Artist Ray Tracey has had a life-long love of jewelry. As a child growing up in Sawmill, AZ, Asa Tracey, his Grandfather, influenced him with his stories of working the goat bellows for his uncle. Asa would pump the goat bellows all day long to fuel the fire in the forge that would melt silver in a small cast iron crucible. This process was very labor intensive and his grandfather hated it. The molten silver would then be poured into a tufa stone mold to form an ingot. The jeweler would then execute his craft and a new piece of jewelry would be created.
“I wanted to see finished jewelry and wanted to learn everything I could. Whenever we would go to Gallup, NM, I would visit curio stores to see creations in silver.” Ray spent time viewing jewelry designs at the Gallup Intertribal Indian Ceremonial and at the Navajo Nation Fair. Anywhere, there was jewelry on display; Ray could be seen viewing the works of art.
Ray’s family moved to Ganado, AZ when he was six years old. One summer day when he was nine years old, he complained to his mother of how bored he was. The next day his mother enrolled him into summer school and changed his life forever. He went straight to art class and found a silver smithing table in the corner. He remembered his grandfather’s stories and the rest is history.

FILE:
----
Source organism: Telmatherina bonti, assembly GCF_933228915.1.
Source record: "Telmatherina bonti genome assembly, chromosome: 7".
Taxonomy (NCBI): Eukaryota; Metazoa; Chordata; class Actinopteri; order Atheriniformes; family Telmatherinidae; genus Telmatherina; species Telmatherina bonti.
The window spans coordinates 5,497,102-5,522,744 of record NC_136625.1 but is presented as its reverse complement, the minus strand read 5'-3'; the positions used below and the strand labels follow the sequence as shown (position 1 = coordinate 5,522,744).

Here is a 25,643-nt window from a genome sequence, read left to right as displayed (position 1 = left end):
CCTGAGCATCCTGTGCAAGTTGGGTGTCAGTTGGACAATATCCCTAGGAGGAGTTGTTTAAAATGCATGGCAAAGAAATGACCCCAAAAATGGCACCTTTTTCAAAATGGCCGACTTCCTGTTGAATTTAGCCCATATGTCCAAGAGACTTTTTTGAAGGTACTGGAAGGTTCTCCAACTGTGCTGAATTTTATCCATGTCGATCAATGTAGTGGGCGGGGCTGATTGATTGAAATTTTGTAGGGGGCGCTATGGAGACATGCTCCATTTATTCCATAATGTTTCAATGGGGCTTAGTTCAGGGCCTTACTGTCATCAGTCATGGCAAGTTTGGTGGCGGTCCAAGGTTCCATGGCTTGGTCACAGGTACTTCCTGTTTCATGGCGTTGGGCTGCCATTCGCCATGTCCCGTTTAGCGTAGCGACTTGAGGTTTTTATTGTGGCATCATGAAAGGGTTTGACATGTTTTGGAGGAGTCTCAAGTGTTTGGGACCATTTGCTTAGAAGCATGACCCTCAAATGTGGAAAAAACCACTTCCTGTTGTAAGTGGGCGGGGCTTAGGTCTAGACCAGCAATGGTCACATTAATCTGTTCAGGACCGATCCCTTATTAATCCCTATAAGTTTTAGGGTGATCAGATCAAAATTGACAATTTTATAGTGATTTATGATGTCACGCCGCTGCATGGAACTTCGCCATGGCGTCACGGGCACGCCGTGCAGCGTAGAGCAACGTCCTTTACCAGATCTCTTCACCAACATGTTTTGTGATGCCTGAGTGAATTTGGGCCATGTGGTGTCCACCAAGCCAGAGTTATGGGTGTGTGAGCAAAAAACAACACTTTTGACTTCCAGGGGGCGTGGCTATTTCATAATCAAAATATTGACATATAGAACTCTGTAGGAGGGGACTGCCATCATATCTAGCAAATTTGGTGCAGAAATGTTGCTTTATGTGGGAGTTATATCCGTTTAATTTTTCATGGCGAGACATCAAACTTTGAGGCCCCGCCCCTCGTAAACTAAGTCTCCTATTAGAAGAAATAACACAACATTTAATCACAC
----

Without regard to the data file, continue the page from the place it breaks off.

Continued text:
“In class I fabricated my first ring out of silver for my Mother. I found an unknown stone and made a cabochon. I tried to copy an old style ring design that I had seen at Hubbells Trading Post. One teardrop flanked the sides of the stone. It was a very simple design but it took me a week to finish. I kept melting the silver. I made my next silver and stone creation at the age of 21 and gave it to my mother. It was another ring, but this time it was a split shank with three ribs and three tear drops on the side of the stone.” I told my father, I want to make jewelry for the rest of my life.”
Ray continued making jewelry while attending Brigham Young University. Studying chemistry and physics by day and making jewelry at night. “The designs were simple, my first love was Old Style Navajo jewelry. Weekends were spent traveling to Gallup, NM, to sell his work. While at BYU another opportunity arose to express his creativity—acting. “I wasn’t a very good student so Hollywood had an instant appeal. My gift of creativity carried over into acting. Acting was just another outlet of creative expression.” His adventurous nature allowed Ray to spend several years as an actor in feature films and television. This acting detour never made him lose interest in jewelry design. Eventually, Ray’s love of jewelry brought him back to New Mexico to permanently pursue this art form.